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    ABSTRACT: We hypothesized that the analysis of mRNA level and activity of key enzymes in amino acid and carbohydrate metabolism in a feeding/fasting/refeeding setting could improve our understanding of how a carnivorous fish, like the European seabass (Dicentrarchus labrax), responds to changes in dietary intake at the hepatic level. To this end cDNA fragments encoding genes for cytosolic and mitochondrial alanine aminotransferase (cALT; mALT), pyruvate kinase (PK), glucose 6-phosphate dehydrogenase (G6PDH) and 6-phosphogluconate dehydrogenase (6PGDH) were cloned and sequenced. Measurement of mRNA levels through quantitative real-time PCR performed in livers of fasted seabass revealed a significant increase in cALT (8.5-fold induction) while promoting a drastic 45-fold down-regulation of PK in relation to the levels found in fed seabass. These observations were corroborated by enzyme activity meaning that during food deprivation an increase in the capacity of pyruvate generation happened via alanine to offset the reduction in pyruvate derived via glycolysis. After a 3-day refeeding period cALT returned to control levels while PK was not able to rebound. No alterations were detected in the expression levels of G6PDH while 6PGDH revealed to be more sensitive specially to fasting, as confirmed by a significant 5.7-fold decrease in mRNA levels with no recovery after refeeding. Our results indicate that in early stages of refeeding, the liver prioritized the restoration of systemic normoglycemia and replenishment of hepatic glycogen. In a later stage, once regular feeding is re-established, dietary fuel may then be channeled to glycolysis and de novo lipogenesis.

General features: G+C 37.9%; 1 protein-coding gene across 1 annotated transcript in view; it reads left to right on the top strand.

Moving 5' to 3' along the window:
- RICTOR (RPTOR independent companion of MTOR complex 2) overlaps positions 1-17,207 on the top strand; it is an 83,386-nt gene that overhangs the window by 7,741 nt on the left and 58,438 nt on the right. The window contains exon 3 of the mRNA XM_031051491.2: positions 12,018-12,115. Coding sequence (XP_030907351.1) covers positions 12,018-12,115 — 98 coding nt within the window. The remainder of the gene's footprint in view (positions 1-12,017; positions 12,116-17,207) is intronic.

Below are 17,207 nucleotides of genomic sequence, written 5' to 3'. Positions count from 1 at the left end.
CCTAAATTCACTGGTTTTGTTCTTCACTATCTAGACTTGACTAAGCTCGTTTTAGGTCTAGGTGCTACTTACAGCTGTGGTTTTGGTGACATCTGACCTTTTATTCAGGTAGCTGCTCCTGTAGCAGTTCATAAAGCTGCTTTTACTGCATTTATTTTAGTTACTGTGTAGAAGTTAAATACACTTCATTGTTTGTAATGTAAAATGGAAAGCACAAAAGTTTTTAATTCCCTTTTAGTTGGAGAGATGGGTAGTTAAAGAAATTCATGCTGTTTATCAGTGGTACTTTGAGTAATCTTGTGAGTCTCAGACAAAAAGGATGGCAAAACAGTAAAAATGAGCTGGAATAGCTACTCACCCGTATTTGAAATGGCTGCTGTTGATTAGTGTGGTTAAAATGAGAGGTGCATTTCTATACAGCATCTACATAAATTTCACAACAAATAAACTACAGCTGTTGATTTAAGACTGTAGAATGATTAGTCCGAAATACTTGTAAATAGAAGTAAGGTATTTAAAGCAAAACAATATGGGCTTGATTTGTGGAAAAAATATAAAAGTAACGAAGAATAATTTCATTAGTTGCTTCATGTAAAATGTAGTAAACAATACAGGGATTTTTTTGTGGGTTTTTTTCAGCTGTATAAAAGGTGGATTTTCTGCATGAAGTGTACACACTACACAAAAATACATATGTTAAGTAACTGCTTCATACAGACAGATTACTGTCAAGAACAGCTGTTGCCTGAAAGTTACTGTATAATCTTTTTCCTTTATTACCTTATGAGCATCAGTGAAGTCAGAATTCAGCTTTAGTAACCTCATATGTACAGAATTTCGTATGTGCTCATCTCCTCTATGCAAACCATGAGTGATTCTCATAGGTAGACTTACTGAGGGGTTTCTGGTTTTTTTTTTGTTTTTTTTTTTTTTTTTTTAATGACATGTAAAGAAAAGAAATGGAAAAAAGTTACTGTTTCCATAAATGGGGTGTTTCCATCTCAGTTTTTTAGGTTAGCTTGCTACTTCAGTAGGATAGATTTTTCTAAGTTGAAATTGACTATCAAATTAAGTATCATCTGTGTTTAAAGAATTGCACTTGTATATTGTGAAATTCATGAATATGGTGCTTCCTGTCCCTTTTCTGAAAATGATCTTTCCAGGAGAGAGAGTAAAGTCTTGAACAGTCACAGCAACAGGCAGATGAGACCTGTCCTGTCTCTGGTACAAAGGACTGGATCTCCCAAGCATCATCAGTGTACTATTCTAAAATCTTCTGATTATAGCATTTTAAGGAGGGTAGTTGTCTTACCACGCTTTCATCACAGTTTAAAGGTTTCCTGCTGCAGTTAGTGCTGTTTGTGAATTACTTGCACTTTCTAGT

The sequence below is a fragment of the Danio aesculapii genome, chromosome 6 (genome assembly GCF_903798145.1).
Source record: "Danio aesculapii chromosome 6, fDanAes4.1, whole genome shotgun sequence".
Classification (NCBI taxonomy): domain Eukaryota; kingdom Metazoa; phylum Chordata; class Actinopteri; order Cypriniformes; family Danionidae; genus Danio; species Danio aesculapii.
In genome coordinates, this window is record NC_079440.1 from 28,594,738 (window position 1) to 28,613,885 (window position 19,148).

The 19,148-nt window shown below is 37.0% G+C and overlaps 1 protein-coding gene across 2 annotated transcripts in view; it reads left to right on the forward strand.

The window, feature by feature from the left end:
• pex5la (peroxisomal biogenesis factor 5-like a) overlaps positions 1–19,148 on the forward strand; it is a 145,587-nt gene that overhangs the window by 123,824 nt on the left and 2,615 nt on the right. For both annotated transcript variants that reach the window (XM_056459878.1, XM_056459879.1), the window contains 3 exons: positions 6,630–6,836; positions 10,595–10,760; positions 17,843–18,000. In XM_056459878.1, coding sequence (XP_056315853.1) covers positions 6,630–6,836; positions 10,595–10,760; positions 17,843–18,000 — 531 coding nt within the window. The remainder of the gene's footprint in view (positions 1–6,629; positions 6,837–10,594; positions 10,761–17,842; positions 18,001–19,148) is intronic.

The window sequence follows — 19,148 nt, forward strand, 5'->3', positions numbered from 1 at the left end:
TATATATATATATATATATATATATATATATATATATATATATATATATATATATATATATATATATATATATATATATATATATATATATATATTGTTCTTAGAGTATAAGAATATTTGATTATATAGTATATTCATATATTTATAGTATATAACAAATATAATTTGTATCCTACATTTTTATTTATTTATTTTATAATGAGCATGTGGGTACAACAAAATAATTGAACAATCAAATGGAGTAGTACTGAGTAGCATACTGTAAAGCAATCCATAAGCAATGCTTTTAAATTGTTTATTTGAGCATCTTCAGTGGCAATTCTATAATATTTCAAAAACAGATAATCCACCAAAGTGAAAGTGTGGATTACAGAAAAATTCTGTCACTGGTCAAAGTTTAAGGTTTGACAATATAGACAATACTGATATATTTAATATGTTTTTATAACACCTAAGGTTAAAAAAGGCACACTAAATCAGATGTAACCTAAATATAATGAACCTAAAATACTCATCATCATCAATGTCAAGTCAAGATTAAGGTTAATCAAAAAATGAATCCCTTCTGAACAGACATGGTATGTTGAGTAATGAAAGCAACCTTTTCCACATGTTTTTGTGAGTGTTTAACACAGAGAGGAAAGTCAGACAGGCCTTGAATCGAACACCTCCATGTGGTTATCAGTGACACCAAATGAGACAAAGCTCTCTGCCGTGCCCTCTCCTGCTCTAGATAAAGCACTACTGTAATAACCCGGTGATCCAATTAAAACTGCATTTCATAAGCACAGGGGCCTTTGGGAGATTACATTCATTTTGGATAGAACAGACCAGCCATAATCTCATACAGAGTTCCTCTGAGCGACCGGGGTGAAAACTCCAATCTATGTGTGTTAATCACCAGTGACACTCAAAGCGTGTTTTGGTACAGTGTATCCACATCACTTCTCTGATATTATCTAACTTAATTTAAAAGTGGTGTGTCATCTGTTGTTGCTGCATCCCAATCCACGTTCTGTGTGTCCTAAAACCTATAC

Comparative biochemistry and physiology. Part A, Molecular & integrative physiology 04/2014;